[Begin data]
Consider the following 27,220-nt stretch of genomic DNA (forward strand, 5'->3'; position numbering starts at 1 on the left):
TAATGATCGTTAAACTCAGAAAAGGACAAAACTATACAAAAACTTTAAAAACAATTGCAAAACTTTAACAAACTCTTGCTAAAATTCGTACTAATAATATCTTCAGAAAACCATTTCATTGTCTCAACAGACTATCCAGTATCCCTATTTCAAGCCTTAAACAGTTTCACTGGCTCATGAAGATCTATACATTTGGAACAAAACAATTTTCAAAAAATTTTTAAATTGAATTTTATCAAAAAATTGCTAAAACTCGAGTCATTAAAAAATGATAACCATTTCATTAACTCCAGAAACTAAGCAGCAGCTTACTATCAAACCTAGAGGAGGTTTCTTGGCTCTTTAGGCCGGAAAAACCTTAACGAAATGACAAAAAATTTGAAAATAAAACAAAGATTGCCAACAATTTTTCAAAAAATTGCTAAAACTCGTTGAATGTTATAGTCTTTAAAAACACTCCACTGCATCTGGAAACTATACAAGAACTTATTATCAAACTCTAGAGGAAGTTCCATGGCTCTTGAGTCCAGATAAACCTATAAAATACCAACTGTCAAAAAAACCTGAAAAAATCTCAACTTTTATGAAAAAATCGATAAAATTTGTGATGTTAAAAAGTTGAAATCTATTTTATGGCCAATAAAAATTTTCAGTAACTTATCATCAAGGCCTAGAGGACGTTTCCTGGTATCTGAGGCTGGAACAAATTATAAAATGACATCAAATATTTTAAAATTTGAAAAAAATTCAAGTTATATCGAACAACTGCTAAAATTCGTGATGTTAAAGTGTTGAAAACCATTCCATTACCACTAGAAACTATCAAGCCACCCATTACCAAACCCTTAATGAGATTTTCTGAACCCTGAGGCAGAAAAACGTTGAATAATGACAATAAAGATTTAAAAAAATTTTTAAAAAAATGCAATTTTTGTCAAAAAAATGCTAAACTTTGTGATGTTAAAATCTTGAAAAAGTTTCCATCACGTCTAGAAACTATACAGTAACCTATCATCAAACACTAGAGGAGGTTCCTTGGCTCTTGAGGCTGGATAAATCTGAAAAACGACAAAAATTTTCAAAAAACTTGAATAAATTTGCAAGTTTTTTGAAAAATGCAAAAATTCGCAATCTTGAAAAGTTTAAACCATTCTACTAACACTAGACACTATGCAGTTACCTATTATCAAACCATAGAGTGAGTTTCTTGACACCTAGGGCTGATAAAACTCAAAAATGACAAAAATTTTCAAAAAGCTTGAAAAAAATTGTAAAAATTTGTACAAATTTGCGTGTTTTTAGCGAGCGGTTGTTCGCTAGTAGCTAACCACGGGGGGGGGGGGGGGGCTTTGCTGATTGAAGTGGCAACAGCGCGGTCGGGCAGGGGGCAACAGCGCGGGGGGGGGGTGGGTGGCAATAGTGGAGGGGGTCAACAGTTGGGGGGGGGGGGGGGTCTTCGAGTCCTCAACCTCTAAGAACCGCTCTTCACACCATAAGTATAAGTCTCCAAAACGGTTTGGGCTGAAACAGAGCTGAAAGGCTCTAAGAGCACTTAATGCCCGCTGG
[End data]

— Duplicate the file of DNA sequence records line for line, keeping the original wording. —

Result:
Consider the following 27,220-nt stretch of genomic DNA (forward strand, 5'->3'; position numbering starts at 1 on the left):
TAATGATCGTTAAACTCAGAAAAGGACAAAACTATACAAAAACTTTAAAAACAATTGCAAAACTTTAACAAACTCTTGCTAAAATTCGTACTAATAATATCTTCAGAAAACCATTTCATTGTCTCAACAGACTATCCAGTATCCCTATTTCAAGCCTTAAACAGTTTCACTGGCTCATGAAGATCTATACATTTGGAACAAAACAATTTTCAAAAAATTTTTAAATTGAATTTTATCAAAAAATTGCTAAAACTCGAGTCATTAAAAAATGATAACCATTTCATTAACTCCAGAAACTAAGCAGCAGCTTACTATCAAACCTAGAGGAGGTTTCTTGGCTCTTTAGGCCGGAAAAACCTTAACGAAATGACAAAAAATTTGAAAATAAAACAAAGATTGCCAACAATTTTTCAAAAAATTGCTAAAACTCGTTGAATGTTATAGTCTTTAAAAACACTCCACTGCATCTGGAAACTATACAAGAACTTATTATCAAACTCTAGAGGAAGTTCCATGGCTCTTGAGTCCAGATAAACCTATAAAATACCAACTGTCAAAAAAACCTGAAAAAATCTCAACTTTTATGAAAAAATCGATAAAATTTGTGATGTTAAAAAGTTGAAATCTATTTTATGGCCAATAAAAATTTTCAGTAACTTATCATCAAGGCCTAGAGGACGTTTCCTGGTATCTGAGGCTGGAACAAATTATAAAATGACATCAAATATTTTAAAATTTGAAAAAAATTCAAGTTATATCGAACAACTGCTAAAATTCGTGATGTTAAAGTGTTGAAAACCATTCCATTACCACTAGAAACTATCAAGCCACCCATTACCAAACCCTTAATGAGATTTTCTGAACCCTGAGGCAGAAAAACGTTGAATAATGACAATAAAGATTTAAAAAAATTTTTAAAAAAATGCAATTTTTGTCAAAAAAATGCTAAACTTTGTGATGTTAAAATCTTGAAAAAGTTTCCATCACGTCTAGAAACTATACAGTAACCTATCATCAAACACTAGAGGAGGTTCCTTGGCTCTTGAGGCTGGATAAATCTGAAAAACGACAAAAATTTTCAAAAAACTTGAATAAATTTGCAAGTTTTTTGAAAAATGCAAAAATTCGCAATCTTGAAAAGTTTAAACCATTCTACTAACACTAGACACTATGCAGTTACCTATTATCAAACCATAGAGTGAGTTTCTTGACACCTAGGGCTGATAAAACTCAAAAATGACAAAAATTTTCAAAAAGCTTGAAAAAAATTGTAAAAATTTGTACAAATTTGCGTGTTTTTAGCGAGCGGTTGTTCGCTAGTAGCTAACCACGGGGGGGGGGGGGGGGCTTTGCTGATTGAAGTGGCAACAGCGCGGTCGGGCAGGGGGCAACAGCGCGGGGGGGGGGTGGGTGGCAATAGTGGAGGGGGTCAACAGTTGGGGGGGGGGGGGGGTCTTCGAGTCCTCAACCTCTAAGAACCGCTCTTCACACCATAAGTATAAGTCTCCAAAACGGTTTGGGCTGAAACAGAGCTGAAAGGCTCTAAGAGCACTTAATGCCCGCTGG